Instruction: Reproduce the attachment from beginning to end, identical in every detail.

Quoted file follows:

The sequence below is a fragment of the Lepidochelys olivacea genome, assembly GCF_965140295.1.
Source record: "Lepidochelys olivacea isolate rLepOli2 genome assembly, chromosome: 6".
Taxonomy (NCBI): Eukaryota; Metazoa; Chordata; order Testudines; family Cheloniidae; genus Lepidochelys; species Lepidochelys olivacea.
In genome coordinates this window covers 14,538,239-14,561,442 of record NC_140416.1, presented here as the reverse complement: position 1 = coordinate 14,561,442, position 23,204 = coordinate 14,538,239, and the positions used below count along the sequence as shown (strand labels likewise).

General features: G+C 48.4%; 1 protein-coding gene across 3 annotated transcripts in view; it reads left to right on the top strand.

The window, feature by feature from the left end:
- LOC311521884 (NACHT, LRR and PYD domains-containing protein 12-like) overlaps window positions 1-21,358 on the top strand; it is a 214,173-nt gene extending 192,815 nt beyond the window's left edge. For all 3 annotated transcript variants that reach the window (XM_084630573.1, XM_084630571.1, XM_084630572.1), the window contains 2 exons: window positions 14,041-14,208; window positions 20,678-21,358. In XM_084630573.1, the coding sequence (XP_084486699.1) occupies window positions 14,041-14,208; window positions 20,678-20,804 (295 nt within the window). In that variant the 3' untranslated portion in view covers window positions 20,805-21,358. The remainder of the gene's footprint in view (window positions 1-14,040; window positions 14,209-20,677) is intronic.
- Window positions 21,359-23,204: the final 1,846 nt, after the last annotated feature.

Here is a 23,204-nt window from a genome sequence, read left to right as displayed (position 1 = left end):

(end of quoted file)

The sequence below is a fragment of the Lepidochelys olivacea genome, assembly GCF_965140295.1.
Source record: "Lepidochelys olivacea isolate rLepOli2 genome assembly, chromosome: 6".
Taxonomy (NCBI): Eukaryota; Metazoa; Chordata; order Testudines; family Cheloniidae; genus Lepidochelys; species Lepidochelys olivacea.
In genome coordinates this window covers 14,538,239-14,561,442 of record NC_140416.1, presented here as the reverse complement: position 1 = coordinate 14,561,442, position 23,204 = coordinate 14,538,239, and the positions used below count along the sequence as shown (strand labels likewise).

General features: G+C 48.4%; 1 protein-coding gene across 3 annotated transcripts in view; it reads left to right on the top strand.

The window, feature by feature from the left end:
- LOC311521884 (NACHT, LRR and PYD domains-containing protein 12-like) overlaps window positions 1-21,358 on the top strand; it is a 214,173-nt gene extending 192,815 nt beyond the window's left edge. For all 3 annotated transcript variants that reach the window (XM_084630573.1, XM_084630571.1, XM_084630572.1), the window contains 2 exons: window positions 14,041-14,208; window positions 20,678-21,358. In XM_084630573.1, the coding sequence (XP_084486699.1) occupies window positions 14,041-14,208; window positions 20,678-20,804 (295 nt within the window). In that variant the 3' untranslated portion in view covers window positions 20,805-21,358. The remainder of the gene's footprint in view (window positions 1-14,040; window positions 14,209-20,677) is intronic.
- Window positions 21,359-23,204: the final 1,846 nt, after the last annotated feature.

Here is a 23,204-nt window from a genome sequence, read left to right as displayed (position 1 = left end):